How do I choose an air polisher? 

Typically, air polishers come in tabletop models, or handpiece designs for the ultimate in portability. Some tabletop models can accommodate both ultrasonic scaling and air polishing, but some feel the best performance is derived from single-purpose devices. There are many choices of both air polishers and tips, and it really comes down to your needs and ergonomic preferences. 

Kavo’s PROPHYflex 4 is a ‘next gen’ handpiece with excellent ergonomics for less hand fatigue.  
It offers a precise powder jet, perfectly balanced adjustable length, and precision perio tip ideal for natural teeth, implants, and ortho patients. The adjustable pressure feature gives you the ultimate in flexibility for supragingival and subgingival surfaces. It’s also easy to 
 
disassemble for reprocessing.  

Hu-Friedy’s AIRFLOW offers desirable features like adjustable water temperature, interactive touch panel, a state-of-the-art pressurization tower that can pressurize and depressurize in seconds, and powder chambers that are easier to switch out for different treatments with no need to purge the device. Meanwhile, the Cavitron Prophy Jet from Dentsply Sirona features Tap-On Technology to improve ergonomics by reducing foot pedal usage, automatically cycling between air polish and rinse without a need to touch the pedal. Finally, lesser known but well worth considering, the AquaCare system is available in single and twin configurations, and includes a cutting function as well.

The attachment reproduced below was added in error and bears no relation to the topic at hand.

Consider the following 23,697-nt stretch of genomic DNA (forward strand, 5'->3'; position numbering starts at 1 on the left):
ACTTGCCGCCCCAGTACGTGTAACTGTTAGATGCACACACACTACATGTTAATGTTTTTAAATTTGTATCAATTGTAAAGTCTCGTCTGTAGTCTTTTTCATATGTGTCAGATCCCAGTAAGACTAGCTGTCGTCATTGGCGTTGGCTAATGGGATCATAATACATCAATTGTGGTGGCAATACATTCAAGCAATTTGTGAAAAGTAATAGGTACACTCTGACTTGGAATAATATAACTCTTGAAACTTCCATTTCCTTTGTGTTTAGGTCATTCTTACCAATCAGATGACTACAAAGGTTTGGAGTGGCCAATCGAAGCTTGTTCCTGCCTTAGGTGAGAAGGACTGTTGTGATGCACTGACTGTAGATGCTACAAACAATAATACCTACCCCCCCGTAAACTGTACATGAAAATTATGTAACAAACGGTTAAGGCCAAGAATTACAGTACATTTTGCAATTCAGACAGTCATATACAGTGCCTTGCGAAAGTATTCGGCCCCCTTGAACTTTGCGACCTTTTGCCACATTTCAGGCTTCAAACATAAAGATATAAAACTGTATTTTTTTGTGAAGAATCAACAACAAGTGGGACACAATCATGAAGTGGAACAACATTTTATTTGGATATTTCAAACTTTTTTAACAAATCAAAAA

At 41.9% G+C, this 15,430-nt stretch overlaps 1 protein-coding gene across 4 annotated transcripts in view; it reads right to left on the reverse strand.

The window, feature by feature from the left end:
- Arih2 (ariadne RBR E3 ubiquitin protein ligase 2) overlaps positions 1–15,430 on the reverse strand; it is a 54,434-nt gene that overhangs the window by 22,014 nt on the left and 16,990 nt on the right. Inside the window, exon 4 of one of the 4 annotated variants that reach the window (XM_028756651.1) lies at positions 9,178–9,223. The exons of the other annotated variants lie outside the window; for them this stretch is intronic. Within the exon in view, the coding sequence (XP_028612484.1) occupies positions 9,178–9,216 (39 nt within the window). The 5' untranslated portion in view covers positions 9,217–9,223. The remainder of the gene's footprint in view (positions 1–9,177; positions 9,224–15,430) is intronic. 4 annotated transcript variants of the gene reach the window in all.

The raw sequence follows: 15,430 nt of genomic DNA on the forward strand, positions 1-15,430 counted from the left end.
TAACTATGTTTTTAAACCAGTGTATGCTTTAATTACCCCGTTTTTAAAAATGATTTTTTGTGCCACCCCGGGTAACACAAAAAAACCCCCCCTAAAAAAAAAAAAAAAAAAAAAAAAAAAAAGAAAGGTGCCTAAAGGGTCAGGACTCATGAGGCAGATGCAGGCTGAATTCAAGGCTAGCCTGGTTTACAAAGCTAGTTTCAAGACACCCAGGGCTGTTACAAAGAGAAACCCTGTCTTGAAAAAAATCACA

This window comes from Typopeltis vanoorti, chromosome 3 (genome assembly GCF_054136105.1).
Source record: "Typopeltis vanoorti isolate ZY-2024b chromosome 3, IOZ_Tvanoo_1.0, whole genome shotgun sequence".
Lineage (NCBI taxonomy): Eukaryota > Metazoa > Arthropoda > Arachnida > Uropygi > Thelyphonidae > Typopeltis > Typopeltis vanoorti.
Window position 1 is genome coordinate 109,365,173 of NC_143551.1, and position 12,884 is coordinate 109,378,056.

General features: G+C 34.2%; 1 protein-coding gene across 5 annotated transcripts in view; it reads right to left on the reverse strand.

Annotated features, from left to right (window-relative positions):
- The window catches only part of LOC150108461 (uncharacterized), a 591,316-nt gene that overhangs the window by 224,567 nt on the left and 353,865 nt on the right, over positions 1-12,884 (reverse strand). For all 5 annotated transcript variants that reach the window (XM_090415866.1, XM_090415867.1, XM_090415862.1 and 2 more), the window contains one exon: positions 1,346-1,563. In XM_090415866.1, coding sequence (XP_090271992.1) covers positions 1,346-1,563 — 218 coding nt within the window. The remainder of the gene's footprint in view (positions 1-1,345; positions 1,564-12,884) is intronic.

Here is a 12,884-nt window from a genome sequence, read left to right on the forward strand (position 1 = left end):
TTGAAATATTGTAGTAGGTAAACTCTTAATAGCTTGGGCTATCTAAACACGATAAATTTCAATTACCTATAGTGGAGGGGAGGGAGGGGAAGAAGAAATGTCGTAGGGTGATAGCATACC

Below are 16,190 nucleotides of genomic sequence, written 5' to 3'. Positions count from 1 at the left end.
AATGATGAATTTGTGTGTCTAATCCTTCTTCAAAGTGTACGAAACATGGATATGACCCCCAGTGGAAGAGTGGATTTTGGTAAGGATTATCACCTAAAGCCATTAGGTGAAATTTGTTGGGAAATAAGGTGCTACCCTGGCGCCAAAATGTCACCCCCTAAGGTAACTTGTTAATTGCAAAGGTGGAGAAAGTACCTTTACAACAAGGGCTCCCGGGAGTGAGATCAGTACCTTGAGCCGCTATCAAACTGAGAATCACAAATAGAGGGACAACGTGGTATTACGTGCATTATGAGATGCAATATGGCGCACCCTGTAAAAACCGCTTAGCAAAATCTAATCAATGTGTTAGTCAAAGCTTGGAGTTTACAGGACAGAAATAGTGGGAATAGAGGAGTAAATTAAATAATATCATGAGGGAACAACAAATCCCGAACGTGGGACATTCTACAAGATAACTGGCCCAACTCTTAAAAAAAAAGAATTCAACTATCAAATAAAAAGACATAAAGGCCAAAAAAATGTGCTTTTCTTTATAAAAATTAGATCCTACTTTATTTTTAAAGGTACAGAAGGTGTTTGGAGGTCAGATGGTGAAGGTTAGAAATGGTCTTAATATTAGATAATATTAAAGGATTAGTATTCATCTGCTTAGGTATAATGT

Back to the future? 

Air polishing may have its roots in the 1970s, but recent improvements have brought it fully up to modern standards. In today’s busy practices, where time is of the essence and fatigue is one of the biggest threats, air polishing offers huge benefits in terms of treatment flexibility, hygienist wellness and speed. Do you have patients with perio issues, crowding, orthodontic appliances, implants or heavy stains? Of course you do, and air polishing can transform how you treat them.

To learn more about which of today’s high-tech, easy-to-use air polishers might be right for you, contact a Friendly Benco Rep or call 1.800.GOBENCO.